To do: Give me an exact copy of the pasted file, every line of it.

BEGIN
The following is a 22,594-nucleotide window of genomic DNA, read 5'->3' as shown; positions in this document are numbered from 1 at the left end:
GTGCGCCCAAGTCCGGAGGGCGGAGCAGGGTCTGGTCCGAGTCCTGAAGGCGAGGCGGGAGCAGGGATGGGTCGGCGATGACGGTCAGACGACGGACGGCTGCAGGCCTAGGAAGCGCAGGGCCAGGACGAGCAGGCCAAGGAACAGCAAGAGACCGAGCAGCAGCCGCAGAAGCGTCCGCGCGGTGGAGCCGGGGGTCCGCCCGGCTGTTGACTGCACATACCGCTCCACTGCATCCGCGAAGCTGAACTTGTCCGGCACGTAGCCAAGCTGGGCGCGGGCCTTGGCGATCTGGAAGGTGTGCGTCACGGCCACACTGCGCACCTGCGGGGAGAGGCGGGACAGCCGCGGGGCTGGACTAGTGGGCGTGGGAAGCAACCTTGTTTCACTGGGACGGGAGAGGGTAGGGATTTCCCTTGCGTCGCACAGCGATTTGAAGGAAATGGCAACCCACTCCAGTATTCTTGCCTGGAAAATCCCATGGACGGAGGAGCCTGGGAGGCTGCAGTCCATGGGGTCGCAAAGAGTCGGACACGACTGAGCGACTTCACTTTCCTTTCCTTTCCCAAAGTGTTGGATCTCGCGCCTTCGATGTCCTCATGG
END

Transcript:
The following is a 22,594-nucleotide window of genomic DNA, read 5'->3' as shown; positions in this document are numbered from 1 at the left end:
GTGCGCCCAAGTCCGGAGGGCGGAGCAGGGTCTGGTCCGAGTCCTGAAGGCGAGGCGGGAGCAGGGATGGGTCGGCGATGACGGTCAGACGACGGACGGCTGCAGGCCTAGGAAGCGCAGGGCCAGGACGAGCAGGCCAAGGAACAGCAAGAGACCGAGCAGCAGCCGCAGAAGCGTCCGCGCGGTGGAGCCGGGGGTCCGCCCGGCTGTTGACTGCACATACCGCTCCACTGCATCCGCGAAGCTGAACTTGTCCGGCACGTAGCCAAGCTGGGCGCGGGCCTTGGCGATCTGGAAGGTGTGCGTCACGGCCACACTGCGCACCTGCGGGGAGAGGCGGGACAGCCGCGGGGCTGGACTAGTGGGCGTGGGAAGCAACCTTGTTTCACTGGGACGGGAGAGGGTAGGGATTTCCCTTGCGTCGCACAGCGATTTGAAGGAAATGGCAACCCACTCCAGTATTCTTGCCTGGAAAATCCCATGGACGGAGGAGCCTGGGAGGCTGCAGTCCATGGGGTCGCAAAGAGTCGGACACGACTGAGCGACTTCACTTTCCTTTCCTTTCCCAAAGTGTTGGATCTCGCGCCTTCGATGTCCTCATGG